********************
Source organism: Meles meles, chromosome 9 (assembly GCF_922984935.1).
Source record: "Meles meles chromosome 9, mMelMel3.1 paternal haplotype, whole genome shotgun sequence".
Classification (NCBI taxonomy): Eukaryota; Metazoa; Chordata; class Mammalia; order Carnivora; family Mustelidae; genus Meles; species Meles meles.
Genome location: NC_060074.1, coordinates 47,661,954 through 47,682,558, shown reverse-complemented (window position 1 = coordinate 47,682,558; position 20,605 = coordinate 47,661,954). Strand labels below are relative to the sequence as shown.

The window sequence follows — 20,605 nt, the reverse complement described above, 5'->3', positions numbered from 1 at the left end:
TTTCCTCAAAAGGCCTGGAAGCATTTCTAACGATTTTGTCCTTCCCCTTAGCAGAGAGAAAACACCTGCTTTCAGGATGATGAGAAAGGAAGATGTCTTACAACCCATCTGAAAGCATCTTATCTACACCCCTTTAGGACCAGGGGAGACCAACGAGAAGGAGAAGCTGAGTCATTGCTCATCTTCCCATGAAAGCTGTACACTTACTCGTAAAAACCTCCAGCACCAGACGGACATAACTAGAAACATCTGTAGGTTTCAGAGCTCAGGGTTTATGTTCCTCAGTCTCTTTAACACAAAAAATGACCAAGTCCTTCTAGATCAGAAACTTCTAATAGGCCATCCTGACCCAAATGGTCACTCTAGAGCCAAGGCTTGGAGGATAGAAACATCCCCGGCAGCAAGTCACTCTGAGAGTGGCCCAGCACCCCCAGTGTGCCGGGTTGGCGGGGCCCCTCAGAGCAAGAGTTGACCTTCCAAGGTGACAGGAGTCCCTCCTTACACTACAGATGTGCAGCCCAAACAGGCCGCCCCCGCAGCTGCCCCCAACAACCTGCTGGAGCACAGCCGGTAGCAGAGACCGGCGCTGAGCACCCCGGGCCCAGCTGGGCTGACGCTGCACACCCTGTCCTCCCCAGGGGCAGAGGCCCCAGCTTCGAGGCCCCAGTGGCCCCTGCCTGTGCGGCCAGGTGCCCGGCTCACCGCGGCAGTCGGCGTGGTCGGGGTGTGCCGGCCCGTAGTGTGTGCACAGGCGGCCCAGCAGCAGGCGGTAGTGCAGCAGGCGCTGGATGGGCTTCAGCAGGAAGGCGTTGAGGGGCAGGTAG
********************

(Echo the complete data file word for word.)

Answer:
Source organism: Meles meles, chromosome 9 (assembly GCF_922984935.1).
Source record: "Meles meles chromosome 9, mMelMel3.1 paternal haplotype, whole genome shotgun sequence".
Classification (NCBI taxonomy): Eukaryota; Metazoa; Chordata; class Mammalia; order Carnivora; family Mustelidae; genus Meles; species Meles meles.
Genome location: NC_060074.1, coordinates 47,661,954 through 47,682,558, shown reverse-complemented (window position 1 = coordinate 47,682,558; position 20,605 = coordinate 47,661,954). Strand labels below are relative to the sequence as shown.

The window sequence follows — 20,605 nt, the reverse complement described above, 5'->3', positions numbered from 1 at the left end:
TTTCCTCAAAAGGCCTGGAAGCATTTCTAACGATTTTGTCCTTCCCCTTAGCAGAGAGAAAACACCTGCTTTCAGGATGATGAGAAAGGAAGATGTCTTACAACCCATCTGAAAGCATCTTATCTACACCCCTTTAGGACCAGGGGAGACCAACGAGAAGGAGAAGCTGAGTCATTGCTCATCTTCCCATGAAAGCTGTACACTTACTCGTAAAAACCTCCAGCACCAGACGGACATAACTAGAAACATCTGTAGGTTTCAGAGCTCAGGGTTTATGTTCCTCAGTCTCTTTAACACAAAAAATGACCAAGTCCTTCTAGATCAGAAACTTCTAATAGGCCATCCTGACCCAAATGGTCACTCTAGAGCCAAGGCTTGGAGGATAGAAACATCCCCGGCAGCAAGTCACTCTGAGAGTGGCCCAGCACCCCCAGTGTGCCGGGTTGGCGGGGCCCCTCAGAGCAAGAGTTGACCTTCCAAGGTGACAGGAGTCCCTCCTTACACTACAGATGTGCAGCCCAAACAGGCCGCCCCCGCAGCTGCCCCCAACAACCTGCTGGAGCACAGCCGGTAGCAGAGACCGGCGCTGAGCACCCCGGGCCCAGCTGGGCTGACGCTGCACACCCTGTCCTCCCCAGGGGCAGAGGCCCCAGCTTCGAGGCCCCAGTGGCCCCTGCCTGTGCGGCCAGGTGCCCGGCTCACCGCGGCAGTCGGCGTGGTCGGGGTGTGCCGGCCCGTAGTGTGTGCACAGGCGGCCCAGCAGCAGGCGGTAGTGCAGCAGGCGCTGGATGGGCTTCAGCAGGAAGGCGTTGAGGGGCAGGTAG